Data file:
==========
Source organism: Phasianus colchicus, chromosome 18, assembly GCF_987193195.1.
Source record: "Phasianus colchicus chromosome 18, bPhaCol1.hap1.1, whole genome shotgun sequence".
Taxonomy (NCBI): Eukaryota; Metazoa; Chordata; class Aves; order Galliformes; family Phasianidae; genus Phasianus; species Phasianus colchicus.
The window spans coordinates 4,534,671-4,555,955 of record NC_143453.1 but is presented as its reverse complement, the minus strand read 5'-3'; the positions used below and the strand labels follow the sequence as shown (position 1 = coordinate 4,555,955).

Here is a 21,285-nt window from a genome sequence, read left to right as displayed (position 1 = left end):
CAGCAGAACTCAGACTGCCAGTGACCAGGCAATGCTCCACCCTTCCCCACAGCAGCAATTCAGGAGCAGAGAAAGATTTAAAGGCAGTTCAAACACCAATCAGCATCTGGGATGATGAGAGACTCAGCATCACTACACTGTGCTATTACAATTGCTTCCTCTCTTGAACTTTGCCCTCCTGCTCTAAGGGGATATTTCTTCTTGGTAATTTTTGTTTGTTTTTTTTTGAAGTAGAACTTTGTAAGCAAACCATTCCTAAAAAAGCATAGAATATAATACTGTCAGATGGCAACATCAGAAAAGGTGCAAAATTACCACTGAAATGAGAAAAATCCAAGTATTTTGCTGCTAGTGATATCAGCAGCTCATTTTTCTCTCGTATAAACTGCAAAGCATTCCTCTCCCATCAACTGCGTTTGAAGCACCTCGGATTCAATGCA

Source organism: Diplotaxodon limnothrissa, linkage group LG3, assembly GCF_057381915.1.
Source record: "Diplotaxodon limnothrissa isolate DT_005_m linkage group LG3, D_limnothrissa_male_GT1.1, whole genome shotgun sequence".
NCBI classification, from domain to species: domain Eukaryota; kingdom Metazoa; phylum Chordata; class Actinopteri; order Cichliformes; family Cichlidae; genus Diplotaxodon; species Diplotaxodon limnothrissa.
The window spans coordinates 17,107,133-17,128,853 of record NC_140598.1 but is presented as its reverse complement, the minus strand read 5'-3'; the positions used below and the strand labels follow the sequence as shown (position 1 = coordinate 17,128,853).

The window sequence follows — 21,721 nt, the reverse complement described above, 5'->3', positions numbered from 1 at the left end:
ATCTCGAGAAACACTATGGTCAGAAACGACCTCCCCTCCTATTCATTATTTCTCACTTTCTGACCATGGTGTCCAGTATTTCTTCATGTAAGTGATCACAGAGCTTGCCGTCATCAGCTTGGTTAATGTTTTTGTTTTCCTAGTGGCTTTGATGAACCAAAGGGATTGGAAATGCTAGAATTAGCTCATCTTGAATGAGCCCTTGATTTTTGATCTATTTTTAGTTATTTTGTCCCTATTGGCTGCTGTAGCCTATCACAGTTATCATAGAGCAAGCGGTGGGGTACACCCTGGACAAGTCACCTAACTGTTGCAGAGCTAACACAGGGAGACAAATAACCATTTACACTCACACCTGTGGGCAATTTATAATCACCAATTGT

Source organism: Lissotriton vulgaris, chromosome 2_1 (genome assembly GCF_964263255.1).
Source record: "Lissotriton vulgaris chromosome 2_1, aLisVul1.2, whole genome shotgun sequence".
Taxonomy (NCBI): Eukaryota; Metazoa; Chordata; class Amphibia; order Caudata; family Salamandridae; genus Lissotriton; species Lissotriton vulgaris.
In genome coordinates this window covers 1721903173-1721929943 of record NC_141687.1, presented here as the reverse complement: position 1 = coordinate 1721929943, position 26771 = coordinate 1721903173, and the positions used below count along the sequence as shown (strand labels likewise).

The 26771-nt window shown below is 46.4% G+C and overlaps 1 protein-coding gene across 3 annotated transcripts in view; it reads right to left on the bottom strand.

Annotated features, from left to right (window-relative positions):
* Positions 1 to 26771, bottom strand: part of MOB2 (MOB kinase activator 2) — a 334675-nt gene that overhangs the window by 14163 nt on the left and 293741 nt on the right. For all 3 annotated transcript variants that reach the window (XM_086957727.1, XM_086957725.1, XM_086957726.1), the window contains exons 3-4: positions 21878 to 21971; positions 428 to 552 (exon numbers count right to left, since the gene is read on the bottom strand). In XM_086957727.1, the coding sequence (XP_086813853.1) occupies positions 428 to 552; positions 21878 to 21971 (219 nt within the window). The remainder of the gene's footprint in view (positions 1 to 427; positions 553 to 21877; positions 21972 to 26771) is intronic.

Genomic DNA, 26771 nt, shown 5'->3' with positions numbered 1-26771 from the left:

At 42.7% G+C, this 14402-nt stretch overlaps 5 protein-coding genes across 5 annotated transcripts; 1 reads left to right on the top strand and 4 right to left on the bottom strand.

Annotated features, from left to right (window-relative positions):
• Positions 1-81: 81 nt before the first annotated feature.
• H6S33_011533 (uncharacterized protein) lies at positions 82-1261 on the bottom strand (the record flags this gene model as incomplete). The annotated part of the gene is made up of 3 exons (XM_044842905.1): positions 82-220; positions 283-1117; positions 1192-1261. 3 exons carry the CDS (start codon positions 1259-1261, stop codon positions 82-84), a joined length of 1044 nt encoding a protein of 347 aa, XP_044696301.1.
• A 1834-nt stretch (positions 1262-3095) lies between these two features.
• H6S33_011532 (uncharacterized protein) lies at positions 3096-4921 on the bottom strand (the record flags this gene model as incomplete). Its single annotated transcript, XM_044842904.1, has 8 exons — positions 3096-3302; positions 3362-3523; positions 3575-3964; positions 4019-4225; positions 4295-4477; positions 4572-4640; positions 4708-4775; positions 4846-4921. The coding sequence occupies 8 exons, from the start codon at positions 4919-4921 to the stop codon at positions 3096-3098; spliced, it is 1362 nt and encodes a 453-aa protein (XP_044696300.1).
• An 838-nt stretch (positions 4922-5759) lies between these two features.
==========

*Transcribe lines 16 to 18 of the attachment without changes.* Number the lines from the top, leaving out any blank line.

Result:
In genome coordinates this window covers 1721903173-1721929943 of record NC_141687.1, presented here as the reverse complement: position 1 = coordinate 1721929943, position 26771 = coordinate 1721903173, and the positions used below count along the sequence as shown (strand labels likewise).

The 26771-nt window shown below is 46.4% G+C and overlaps 1 protein-coding gene across 3 annotated transcripts in view; it reads right to left on the bottom strand.

Annotated features, from left to right (window-relative positions):